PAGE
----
In this post, we will first provide an overview of the typical situation facing foreign brand owners in China – focusing in part on companies that have no plans to sell their goods in China. We will then offer best practices for protecting against Chinese pirates.
Our comments arise from our experience directly engaging with this problem on a daily basis and from the recent uptick in our representation of Kickstarter-backed companies facing these issues.
Imagine one day you’ve come up with the ultimate consumer gadget. Needing to bootstrap your product into development, you arrange a Kickstarter campaign to secure initial funding. The campaign is a success and you rocket to the top of the Kickstarter popularity list. But as you do, the attention you’ve attracted has already started to work against you.
Josh Horowitz, writing in Quartz, captures what happens next:
Yekutiel Sherman couldn’t believe his eyes.
The Israeli entrepreneur had spent one year designing the product that would make him rich—a smartphone case that unfolds into a selfie stick….
But one week after his product hit Kickstarter in December 2015, Sherman was shocked to see it for sale on AliExpress—Alibaba’s English-language wholesale site. Vendors across China were selling identical smartphone case selfie-sticks, using the same design Sherman came up with himself. Some of them were selling for as low as $10 a piece, well below Sherman’s expected retail price of £39 ($47.41). Amazingly, some of these vendors stole the name of Sherman’s product—Stikbox
Yekutiel is not the only entrepreneur to run into this problem. Unfortunately, it’s only the tip of the iceberg.
Typically, the activity we see from pirates encompasses a range of IP violations, from the simple production and sale of knock-off products to full-on identity theft, where a Chinese company seeks to replicate the foreign company’s trademarks, visual distinctiveness and products within the Chinese market.
This activity often includes the following:
Registration of the foreign company’s trademarks in China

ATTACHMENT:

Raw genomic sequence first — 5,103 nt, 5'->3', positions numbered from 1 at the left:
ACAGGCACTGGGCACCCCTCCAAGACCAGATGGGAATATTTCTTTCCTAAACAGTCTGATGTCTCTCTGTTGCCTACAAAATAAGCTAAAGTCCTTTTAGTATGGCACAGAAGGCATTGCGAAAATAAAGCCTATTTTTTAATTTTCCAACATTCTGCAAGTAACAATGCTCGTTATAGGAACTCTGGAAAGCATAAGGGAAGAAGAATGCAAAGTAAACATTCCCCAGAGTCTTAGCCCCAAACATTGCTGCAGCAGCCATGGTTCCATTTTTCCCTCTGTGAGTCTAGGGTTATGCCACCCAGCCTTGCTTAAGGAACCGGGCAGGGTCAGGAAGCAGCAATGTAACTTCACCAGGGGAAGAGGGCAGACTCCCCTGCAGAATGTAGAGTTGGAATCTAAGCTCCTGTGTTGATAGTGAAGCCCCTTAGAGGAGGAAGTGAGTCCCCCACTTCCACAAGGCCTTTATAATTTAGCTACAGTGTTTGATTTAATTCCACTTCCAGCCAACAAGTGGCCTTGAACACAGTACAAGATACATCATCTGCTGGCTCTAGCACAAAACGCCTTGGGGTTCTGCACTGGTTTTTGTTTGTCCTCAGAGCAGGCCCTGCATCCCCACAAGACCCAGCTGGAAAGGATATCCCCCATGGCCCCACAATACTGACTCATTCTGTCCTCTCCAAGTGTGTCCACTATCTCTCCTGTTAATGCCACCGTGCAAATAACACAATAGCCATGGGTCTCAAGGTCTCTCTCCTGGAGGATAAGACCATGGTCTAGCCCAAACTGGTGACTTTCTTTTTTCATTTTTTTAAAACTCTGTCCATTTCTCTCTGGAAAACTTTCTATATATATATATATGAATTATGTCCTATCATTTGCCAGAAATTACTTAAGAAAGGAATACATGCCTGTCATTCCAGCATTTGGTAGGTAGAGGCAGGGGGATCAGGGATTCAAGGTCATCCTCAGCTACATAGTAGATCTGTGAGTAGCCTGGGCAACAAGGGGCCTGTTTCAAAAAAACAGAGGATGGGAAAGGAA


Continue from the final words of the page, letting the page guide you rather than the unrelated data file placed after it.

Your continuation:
In the United States, use of a trademark on Kickstarter (e.g., “Stikbox”) will likely be sufficient to establish common-law rights in the U.S., even if the mark has not been officially registered with the US Patent and Trademark Office. But in China, a civil law country, trademark protection will only exist if the mark has been registered with the PRC Trademark Office (limited exceptions aside).
The problem for foreign brand owners is that mainland China has a “first-to-file” jurisdiction. This means that Chinese pirates may register a trademark (e.g., “Stikbox”) as long as the foreign company has not applied for protection before the pirate. Because most companies on Kickstarter are not looking to sell in China at the early stages, this often means that the brands of popular products advertised on Kickstarter will be applied for and registered by Chinese pirates well before the true brand owners. And once registered, these pirates will be permitted to sell relevant goods under the exact mark in mainland China – while the foreign brand owner’s use of the mark on such goods would actually make it the infringer!
In this situation, the foreign brand owner may try to rely on certain provisions of the PRC Trademark Law to object to the trademark application or registration. But these provisions generally require the foreign brand owner to show prior use and reputation in mainland China — evidence that is often nearly impossible for new companies behind a Kickstarter campaign to provide.
Production and local sale of knock-off products on China’s domestic and International e-commerce sites and WeChat
Having one of the most sophisticated manufacturing bases in the world permits Chinese pirates to quickly rush out knock-offs as soon as new products appear on the market. For Kickstarter, this risk is amplified by the fact that what is often advertised are product concepts that still require some amount of R&D prior to wide-scale production. (Ironically, many of these product manufacturers will look to China for such development.) This means that Chinese pirates may actually execute the concept product earlier than before the Kickstarter company and beat the original product to market.
This risk is magnified by China’s highly-developed online marketplace, where sites like Taobao.com and WeChat are well known by Chinese consumers looking for low-cost goods. They provide preferred sales channels for Chinese pirates to market their wares to domestic consumers.
But the problem does not stop in China. Increasingly, American and European consumers are learning that low-cost goods can be purchased from China’s export-focused international sales sites. For such companies, these sites mean that China-origin pirated goods now have a global audience.
Fortunately, both domestic and international-facing Chinese e-commerce sites have developed fairly-efficient online takedown mechanisms, which are available to foreign companies (provided they can show the required IP rights).